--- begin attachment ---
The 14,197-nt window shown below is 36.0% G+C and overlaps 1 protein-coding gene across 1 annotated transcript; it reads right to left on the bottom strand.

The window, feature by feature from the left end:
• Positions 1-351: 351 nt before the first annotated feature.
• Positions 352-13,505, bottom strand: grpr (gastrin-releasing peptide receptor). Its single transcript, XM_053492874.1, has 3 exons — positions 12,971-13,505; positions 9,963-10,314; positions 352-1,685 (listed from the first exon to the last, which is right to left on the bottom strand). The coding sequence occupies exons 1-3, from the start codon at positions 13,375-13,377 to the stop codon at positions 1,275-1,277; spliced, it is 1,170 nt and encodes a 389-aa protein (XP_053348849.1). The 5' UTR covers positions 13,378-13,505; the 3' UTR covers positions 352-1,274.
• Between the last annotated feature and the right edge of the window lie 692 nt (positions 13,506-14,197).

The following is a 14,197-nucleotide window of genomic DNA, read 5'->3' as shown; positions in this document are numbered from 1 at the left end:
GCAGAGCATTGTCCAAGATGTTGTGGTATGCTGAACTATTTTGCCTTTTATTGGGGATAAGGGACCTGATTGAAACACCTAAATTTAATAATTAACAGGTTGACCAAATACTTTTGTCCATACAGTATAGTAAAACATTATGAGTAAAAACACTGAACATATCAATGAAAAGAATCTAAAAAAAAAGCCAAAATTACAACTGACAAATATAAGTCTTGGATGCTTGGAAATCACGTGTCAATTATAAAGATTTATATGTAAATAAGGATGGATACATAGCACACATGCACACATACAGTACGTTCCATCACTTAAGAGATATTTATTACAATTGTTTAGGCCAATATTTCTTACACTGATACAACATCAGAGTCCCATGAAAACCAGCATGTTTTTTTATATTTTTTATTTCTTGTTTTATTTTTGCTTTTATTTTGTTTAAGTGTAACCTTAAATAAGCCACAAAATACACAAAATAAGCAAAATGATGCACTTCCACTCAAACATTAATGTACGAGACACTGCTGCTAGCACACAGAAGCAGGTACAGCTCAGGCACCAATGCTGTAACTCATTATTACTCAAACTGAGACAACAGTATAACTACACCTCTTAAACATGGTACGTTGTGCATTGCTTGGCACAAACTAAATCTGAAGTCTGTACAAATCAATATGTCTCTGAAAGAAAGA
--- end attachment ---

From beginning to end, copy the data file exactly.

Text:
The 14,197-nt window shown below is 36.0% G+C and overlaps 1 protein-coding gene across 1 annotated transcript; it reads right to left on the bottom strand.

The window, feature by feature from the left end:
• Positions 1-351: 351 nt before the first annotated feature.
• Positions 352-13,505, bottom strand: grpr (gastrin-releasing peptide receptor). Its single transcript, XM_053492874.1, has 3 exons — positions 12,971-13,505; positions 9,963-10,314; positions 352-1,685 (listed from the first exon to the last, which is right to left on the bottom strand). The coding sequence occupies exons 1-3, from the start codon at positions 13,375-13,377 to the stop codon at positions 1,275-1,277; spliced, it is 1,170 nt and encodes a 389-aa protein (XP_053348849.1). The 5' UTR covers positions 13,378-13,505; the 3' UTR covers positions 352-1,274.
• Between the last annotated feature and the right edge of the window lie 692 nt (positions 13,506-14,197).

The following is a 14,197-nucleotide window of genomic DNA, read 5'->3' as shown; positions in this document are numbered from 1 at the left end:
GCAGAGCATTGTCCAAGATGTTGTGGTATGCTGAACTATTTTGCCTTTTATTGGGGATAAGGGACCTGATTGAAACACCTAAATTTAATAATTAACAGGTTGACCAAATACTTTTGTCCATACAGTATAGTAAAACATTATGAGTAAAAACACTGAACATATCAATGAAAAGAATCTAAAAAAAAAGCCAAAATTACAACTGACAAATATAAGTCTTGGATGCTTGGAAATCACGTGTCAATTATAAAGATTTATATGTAAATAAGGATGGATACATAGCACACATGCACACATACAGTACGTTCCATCACTTAAGAGATATTTATTACAATTGTTTAGGCCAATATTTCTTACACTGATACAACATCAGAGTCCCATGAAAACCAGCATGTTTTTTTATATTTTTTATTTCTTGTTTTATTTTTGCTTTTATTTTGTTTAAGTGTAACCTTAAATAAGCCACAAAATACACAAAATAAGCAAAATGATGCACTTCCACTCAAACATTAATGTACGAGACACTGCTGCTAGCACACAGAAGCAGGTACAGCTCAGGCACCAATGCTGTAACTCATTATTACTCAAACTGAGACAACAGTATAACTACACCTCTTAAACATGGTACGTTGTGCATTGCTTGGCACAAACTAAATCTGAAGTCTGTACAAATCAATATGTCTCTGAAAGAAAGA